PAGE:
Blinks: High quality reviews and training
Blinks: High quality reviews and training
Blinks: High quality reviews and training
High quality reviews and training
High quality reviews and training

Roy Blatchford's Column

Roy Blatchford

Before Coronavirus (BC).... After Coronavirus (AC)

There was a time Before Coronavirus (BC), though it already seems months ago. Lenin got it right when he said: ‘There are decades where nothing happens, and weeks where decades happen’.

We are all armchair critics and soothsayers now. None of us can be right or wrong because nobody has the answer – at the moment. There is no doubting the gravity of the situation as nations act locally and think globally.

Some pundits are arguing, maybe correctly, that the cure is worse than the problem. Infamously, the President of Belarus says tractors and vodka are the unique survival recipe - and top flight football is still being played in the country.

To date, Sweden, Singapore, Taiwan and some Australian states are keeping their schools open. Are they right to do so? What is the trade-off between herd immunity and premature deaths? Sweden’s state epidemiologist Anders Tegnell commented: ‘We all know this is going to go on for months. You can’t keep schools closed for months.’

In this country the school system has more or less shut down, apart from the vital care provided for vulnerable and keyworkers’ children. Parents speak of a mixed picture of engagement with on-line learning (PE guru Joe Wicks apart), though so much is being learned in a compressed period of time about distance learning.

And what are students doing and saying? One headteacher in the north east reports that ‘the boys have gone underground, or stayed under their duvets, while Year 11 girls are polishing their history essays’. As so often, we are not hearing from the many thousands of disadvantaged and dislocated students for whom school matters so much.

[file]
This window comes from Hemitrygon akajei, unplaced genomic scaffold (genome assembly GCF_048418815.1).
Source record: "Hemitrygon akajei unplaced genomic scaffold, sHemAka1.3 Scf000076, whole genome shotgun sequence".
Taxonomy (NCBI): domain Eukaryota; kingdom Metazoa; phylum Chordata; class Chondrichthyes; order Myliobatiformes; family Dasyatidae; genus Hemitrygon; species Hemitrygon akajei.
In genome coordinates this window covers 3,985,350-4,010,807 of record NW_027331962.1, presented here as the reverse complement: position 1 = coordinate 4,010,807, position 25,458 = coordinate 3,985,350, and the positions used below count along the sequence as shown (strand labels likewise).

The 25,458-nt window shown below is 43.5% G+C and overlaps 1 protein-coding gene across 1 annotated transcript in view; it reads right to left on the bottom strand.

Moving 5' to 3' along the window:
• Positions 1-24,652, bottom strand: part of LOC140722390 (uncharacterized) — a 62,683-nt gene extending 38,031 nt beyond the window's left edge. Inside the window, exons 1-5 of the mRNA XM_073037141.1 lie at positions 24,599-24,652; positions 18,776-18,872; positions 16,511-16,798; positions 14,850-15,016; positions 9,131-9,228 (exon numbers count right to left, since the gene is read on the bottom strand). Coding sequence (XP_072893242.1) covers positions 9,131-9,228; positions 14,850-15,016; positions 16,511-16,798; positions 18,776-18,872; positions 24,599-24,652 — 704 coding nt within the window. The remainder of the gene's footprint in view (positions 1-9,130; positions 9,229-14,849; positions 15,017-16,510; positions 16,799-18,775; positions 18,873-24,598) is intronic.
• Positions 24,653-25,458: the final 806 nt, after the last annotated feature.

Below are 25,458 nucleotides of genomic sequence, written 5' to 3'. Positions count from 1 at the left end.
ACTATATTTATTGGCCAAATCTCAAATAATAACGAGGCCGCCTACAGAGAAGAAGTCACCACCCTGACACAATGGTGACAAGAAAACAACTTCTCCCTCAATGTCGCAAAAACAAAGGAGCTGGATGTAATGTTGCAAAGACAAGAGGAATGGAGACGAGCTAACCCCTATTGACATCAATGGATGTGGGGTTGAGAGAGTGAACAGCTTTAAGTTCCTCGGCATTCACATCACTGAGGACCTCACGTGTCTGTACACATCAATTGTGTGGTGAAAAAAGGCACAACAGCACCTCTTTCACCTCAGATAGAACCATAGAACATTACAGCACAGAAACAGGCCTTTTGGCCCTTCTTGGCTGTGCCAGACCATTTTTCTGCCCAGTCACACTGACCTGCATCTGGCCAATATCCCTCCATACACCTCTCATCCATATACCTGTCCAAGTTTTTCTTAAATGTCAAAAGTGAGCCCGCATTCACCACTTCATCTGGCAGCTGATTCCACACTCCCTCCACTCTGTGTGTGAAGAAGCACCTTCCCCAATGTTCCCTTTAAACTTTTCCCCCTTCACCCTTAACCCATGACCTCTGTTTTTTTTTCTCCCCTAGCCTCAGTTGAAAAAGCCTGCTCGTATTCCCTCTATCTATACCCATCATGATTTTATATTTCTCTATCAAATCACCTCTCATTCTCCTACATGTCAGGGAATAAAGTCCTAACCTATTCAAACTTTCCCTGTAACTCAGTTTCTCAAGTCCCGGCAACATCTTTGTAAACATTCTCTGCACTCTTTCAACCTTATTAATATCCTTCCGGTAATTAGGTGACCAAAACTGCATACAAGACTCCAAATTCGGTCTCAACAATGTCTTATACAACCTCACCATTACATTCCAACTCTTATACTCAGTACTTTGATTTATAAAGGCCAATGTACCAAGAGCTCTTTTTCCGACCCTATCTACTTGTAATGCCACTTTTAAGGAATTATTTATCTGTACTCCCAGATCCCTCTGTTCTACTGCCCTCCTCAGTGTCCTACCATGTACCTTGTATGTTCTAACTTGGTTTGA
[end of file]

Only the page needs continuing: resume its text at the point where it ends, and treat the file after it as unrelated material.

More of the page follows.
Talking ‘distantly’ to children of friends and neighbours, I detect that there is a palpable resentment amongst many 16 and 18 year-olds that they have been denied the opportunity to show what they are really capable of: ‘I know I can get an A but my assessments show only a B’ is typical of A level students who have dedicated eighteen months to their studies.

Teachers have properly reassured A level students that universities will take an understanding approach to admissions this year; the sector, with usual self-interest, will open its doors to all those who want to enter in October.

Equally, education leaders have reassured GCSE students that Ofqual will deliver fair, moderated assessments and award grades accordingly. We are fortunate to have an internationally respected examinations framework in which students and parents can be confident.

So much for the present. What about life After Coronavirus (AC)?

In 2014 I made a programme for BBC Radio 4 celebrating the 70th anniversary of the 1944 Education Act. I recounted the tale that in March 1943, Rab Butler, the young president of the Board of Education, went to Chequers to see Winston Churchill.

The meeting with Churchill – leaning back on his pillows in a four-poster bed, night-cap on and with a large cat at his feet – was an unlikely beginning for the most fundamental reform of the English education system, but that night the prime minister signed off on what became the 1944 Education Act.

Conceived during the Blitz and the Normandy landings, it is remarkable to think that civil servants and ministers were focused on post-war reconstruction in order to build, as they saw it, the new Jerusalem.

Last year I chaired The Forgotten Third, a national commission for the Association of School and College Leaders (ASCL) The Forgotten Third: full report

We recommend fundamental reforms to GCSEs, in particular to how English Language and mathematics should be examined. To take the example of English, we advocate the inclusion of 50% oral and written coursework, alongside 25% online testing, with 25% for a final examination. How might such an arrangement have been of value this summer, or for any future year when terminal examinations are interrupted?

Further, we recommend a new approach to examining language and maths at the end of the primary years (SATs), and a radical rethink of current accountability systems in the best interest of all students. The regulator Ofsted will be a key player here.